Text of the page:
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Tropentag, September 20 - 22, 2017 in Bonn

"Future Agriculture: Social-ecological transitions and bio-cultural shifts"

Mainstreaming Biofortification in Africa: A Contribution Towards Reducing Malnutrition and Hunger

Elisabeth Y. Parkes1, Edward Kanju2, Pheneas Ntawuruhunga1, Nzola-Meso Mahungu3, Femi Aina1, Alfred Gilbert Dixon1, Peter Kulakow1, Robert Asiedu1, Kingsley C. Akuwa1, Bakare Moshood1, Afolabi Agbona1, Bello R. Abolore1, Deborah Olaosebikan1, Paul Ilona4

1International Institute of Tropical Agriculture (IITA), Nigeria
2International Institute of Tropical Agriculture (IITA), Tanzania
3International Institute of Tropical Agriculture (IITA), DR Congo
4HarvestPlus, Nigeria


Adequate progress has been made towards reduction of the menace of micronutrient deficiency through cassava biofortification across Africa. In Nigeria, 6 biofortified cassava varieties have been officially released by IITA and partner NRCRI with total carotenoids content ranging from 6.1 to 10.4µg g-1 of fresh weight. These varieties will reach about 2 million farmers by 2018. On-going research effort by IITA and partners is geared at reaching the 3rd wave target of 15µg g-1 of fresh weight has already identified promising pipelines genotypes with sufficient potentials.
This success story has been achieved through concerted effort in breeding and dissemination strategies using diverse platforms. Breeding strategies incorporates cultivar development with building the capacity of NARS across Africa for sustained qualitative research that promotes sustained impact of the gains from biofortification into the future. These interventions are achieved through training on fast screening method of total carotenoids quantification using the iCheckTM device, training on the use of tablets to enhance qualitative data collection and data capture, enhanced knowledge on data sharing and repository through training on cassavabase and also the use of various dissemination and awareness creating platforms towards sensitization and increased awareness through farmers field days, Nutritious food fairs, commercialised Agroshop online market and model villages across several communities.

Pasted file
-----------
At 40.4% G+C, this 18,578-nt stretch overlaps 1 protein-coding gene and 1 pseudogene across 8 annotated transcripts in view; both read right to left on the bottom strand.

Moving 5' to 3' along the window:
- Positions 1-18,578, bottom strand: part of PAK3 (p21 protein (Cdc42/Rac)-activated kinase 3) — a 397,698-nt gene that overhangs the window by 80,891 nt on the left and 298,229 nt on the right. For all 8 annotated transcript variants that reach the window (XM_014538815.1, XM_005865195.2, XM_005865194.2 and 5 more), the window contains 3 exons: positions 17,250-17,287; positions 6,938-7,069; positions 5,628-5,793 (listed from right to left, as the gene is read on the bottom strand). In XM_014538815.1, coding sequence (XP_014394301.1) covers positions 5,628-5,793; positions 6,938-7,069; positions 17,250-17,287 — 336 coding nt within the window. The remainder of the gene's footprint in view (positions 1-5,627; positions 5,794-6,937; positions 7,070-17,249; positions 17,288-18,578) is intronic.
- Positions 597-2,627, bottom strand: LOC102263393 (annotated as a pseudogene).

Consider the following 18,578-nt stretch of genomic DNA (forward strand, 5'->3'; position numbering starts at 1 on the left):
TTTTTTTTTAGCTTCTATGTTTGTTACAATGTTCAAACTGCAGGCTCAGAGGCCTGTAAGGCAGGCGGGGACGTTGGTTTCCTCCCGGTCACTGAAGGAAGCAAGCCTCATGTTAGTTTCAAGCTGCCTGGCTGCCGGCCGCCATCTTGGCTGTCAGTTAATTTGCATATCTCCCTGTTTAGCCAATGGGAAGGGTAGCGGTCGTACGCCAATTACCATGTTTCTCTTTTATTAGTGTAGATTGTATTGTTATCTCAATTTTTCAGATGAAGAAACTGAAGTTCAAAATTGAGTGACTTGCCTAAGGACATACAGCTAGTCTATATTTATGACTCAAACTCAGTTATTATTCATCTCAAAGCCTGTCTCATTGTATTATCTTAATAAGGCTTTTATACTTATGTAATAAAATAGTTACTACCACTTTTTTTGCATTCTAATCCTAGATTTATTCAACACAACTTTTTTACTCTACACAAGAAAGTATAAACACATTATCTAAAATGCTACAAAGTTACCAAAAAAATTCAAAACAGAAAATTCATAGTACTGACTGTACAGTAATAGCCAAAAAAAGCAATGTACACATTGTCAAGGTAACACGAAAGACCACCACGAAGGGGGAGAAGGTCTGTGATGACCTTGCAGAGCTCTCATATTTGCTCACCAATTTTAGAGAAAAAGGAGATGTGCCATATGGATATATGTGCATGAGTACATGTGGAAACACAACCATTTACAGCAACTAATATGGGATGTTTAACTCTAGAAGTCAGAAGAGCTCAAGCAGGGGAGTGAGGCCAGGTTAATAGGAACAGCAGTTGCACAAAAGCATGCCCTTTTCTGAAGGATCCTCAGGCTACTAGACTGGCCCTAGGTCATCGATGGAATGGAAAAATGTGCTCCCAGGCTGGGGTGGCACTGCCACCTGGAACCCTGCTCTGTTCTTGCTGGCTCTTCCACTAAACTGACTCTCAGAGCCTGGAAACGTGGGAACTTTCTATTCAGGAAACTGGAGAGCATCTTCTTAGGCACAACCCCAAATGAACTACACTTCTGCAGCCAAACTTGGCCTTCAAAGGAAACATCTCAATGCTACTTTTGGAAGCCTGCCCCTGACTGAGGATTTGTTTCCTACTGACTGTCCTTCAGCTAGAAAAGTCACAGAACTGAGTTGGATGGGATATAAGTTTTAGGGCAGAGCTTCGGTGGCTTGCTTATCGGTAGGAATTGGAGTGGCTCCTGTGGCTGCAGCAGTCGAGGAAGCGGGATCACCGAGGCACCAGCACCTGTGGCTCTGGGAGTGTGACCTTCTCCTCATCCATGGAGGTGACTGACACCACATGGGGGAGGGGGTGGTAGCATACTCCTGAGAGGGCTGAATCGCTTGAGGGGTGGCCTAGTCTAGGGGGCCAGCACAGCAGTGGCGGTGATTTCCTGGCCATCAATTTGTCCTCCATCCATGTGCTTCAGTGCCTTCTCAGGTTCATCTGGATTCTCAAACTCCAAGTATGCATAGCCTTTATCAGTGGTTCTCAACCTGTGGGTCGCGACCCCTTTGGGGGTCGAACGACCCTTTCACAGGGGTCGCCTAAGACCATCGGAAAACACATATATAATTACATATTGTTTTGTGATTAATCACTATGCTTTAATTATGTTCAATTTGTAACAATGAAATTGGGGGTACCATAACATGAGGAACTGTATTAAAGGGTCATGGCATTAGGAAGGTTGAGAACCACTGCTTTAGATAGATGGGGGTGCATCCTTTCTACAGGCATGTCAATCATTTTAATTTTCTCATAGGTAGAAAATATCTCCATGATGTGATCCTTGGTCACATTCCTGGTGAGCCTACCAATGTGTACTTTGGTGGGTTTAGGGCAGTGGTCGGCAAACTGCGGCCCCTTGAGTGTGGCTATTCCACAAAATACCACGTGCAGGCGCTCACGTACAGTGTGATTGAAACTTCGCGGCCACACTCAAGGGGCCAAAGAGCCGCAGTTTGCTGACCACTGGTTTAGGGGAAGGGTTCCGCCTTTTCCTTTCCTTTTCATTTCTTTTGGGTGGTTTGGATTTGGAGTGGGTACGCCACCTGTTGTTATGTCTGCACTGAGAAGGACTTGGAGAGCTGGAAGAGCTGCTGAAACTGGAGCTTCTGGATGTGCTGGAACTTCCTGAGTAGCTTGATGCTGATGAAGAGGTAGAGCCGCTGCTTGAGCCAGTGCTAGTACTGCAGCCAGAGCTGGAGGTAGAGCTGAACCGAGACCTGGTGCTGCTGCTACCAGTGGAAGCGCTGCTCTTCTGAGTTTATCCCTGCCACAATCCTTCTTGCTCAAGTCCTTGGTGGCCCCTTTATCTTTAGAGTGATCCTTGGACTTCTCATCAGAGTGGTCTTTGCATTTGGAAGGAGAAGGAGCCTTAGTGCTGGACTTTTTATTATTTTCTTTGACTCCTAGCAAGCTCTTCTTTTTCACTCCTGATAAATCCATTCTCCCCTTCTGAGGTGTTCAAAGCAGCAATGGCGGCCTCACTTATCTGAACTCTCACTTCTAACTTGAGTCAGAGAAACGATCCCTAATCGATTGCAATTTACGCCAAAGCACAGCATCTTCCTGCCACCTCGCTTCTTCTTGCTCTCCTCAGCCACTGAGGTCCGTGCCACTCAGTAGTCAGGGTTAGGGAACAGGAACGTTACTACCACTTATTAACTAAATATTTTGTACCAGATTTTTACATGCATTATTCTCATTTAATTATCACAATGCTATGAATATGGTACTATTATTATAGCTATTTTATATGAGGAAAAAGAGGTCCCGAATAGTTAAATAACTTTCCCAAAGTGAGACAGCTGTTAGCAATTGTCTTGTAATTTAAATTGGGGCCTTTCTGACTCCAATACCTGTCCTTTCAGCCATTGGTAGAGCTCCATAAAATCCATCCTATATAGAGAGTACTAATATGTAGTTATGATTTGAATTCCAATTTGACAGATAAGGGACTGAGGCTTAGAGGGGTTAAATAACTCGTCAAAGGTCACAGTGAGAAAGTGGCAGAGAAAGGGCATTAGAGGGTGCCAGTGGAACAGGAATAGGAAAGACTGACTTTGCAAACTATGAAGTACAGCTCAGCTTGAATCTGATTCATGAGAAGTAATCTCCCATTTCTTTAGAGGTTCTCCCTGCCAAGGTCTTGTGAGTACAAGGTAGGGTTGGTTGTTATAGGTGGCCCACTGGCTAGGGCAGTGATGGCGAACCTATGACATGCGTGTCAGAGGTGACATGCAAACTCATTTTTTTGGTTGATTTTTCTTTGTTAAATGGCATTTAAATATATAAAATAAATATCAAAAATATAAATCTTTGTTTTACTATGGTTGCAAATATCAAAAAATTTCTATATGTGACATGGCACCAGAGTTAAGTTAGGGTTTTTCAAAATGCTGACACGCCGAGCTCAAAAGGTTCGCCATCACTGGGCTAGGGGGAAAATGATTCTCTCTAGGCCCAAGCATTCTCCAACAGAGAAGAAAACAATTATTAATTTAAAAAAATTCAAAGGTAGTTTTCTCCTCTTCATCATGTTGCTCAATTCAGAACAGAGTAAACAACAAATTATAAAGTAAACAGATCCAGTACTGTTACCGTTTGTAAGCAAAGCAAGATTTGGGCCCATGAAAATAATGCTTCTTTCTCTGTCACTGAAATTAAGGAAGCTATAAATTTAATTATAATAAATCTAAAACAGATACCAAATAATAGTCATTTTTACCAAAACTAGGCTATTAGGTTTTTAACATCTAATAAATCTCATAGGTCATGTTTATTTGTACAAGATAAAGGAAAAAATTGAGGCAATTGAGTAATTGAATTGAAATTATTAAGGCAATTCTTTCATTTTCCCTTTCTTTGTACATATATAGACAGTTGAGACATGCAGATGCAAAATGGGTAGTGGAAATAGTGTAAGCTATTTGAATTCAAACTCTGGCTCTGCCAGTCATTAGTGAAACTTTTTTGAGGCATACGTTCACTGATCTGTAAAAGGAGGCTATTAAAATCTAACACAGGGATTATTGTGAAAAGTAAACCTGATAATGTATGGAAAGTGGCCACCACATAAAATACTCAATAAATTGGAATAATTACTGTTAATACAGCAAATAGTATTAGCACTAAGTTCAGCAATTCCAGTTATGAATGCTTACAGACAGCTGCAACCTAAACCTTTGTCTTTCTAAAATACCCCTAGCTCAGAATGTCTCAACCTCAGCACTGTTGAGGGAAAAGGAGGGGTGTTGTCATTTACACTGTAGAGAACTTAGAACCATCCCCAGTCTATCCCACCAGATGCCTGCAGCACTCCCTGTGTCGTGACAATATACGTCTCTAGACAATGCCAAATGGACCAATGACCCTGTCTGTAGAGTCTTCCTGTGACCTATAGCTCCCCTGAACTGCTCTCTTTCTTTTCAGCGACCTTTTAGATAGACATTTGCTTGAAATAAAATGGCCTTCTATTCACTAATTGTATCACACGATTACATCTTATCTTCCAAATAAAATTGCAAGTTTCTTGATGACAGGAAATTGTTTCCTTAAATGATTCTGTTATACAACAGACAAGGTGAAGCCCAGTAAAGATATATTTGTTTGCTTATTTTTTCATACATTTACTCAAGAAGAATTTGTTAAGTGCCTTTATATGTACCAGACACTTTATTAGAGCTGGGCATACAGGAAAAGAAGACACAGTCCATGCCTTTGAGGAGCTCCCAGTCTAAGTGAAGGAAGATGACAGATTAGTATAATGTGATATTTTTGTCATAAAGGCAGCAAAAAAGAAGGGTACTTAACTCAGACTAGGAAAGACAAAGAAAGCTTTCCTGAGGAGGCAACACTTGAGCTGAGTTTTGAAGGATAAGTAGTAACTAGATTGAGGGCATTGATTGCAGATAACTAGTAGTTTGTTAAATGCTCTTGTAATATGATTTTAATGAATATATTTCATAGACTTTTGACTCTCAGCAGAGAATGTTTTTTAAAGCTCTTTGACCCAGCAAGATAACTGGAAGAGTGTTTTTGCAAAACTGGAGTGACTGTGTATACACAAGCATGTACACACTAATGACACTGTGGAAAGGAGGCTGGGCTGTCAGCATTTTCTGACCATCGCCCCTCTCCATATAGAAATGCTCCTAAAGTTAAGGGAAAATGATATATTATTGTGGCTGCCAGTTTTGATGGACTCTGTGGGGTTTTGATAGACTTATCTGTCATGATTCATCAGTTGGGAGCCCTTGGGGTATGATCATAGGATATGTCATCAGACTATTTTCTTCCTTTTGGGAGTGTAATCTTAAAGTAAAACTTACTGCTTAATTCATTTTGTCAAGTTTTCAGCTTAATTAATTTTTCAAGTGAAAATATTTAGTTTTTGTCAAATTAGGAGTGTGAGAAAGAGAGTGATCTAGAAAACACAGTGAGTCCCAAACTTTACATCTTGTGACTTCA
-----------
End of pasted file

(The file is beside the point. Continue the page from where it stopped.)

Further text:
A paradigm shift towards the approach to awareness creation combines nutrition campaigns with training on new nutritious food forms and value addition as well as understanding gender preference for biofortified cassava varieties.
The outstanding results from combining these various strategies have yielded substantial positive results towards increasing the acceptability of biofortified cassava varieties and products in Nigeria and across Africa. Hence the development of a vibrant and stronger cassava vale chain with multi-sectoral engagements and new markets now is developing in Nigeria. These promotes access to biofortified products, increase the cash returns to farmers and promotes industrial growth thereby reducing hunger and malnutrition and ensuring food security and increased income for farmers in SSA.

Keywords: Awareness, biofortification, cassava, genotypes, malnutrition

Contact Address: Elisabeth Y. Parkes, International Institute of Tropical Agriculture (IITA), PMB 5320, Oyo Road, Ibadan, Nigeria, e-mail: E.Parkes@cgiar.org

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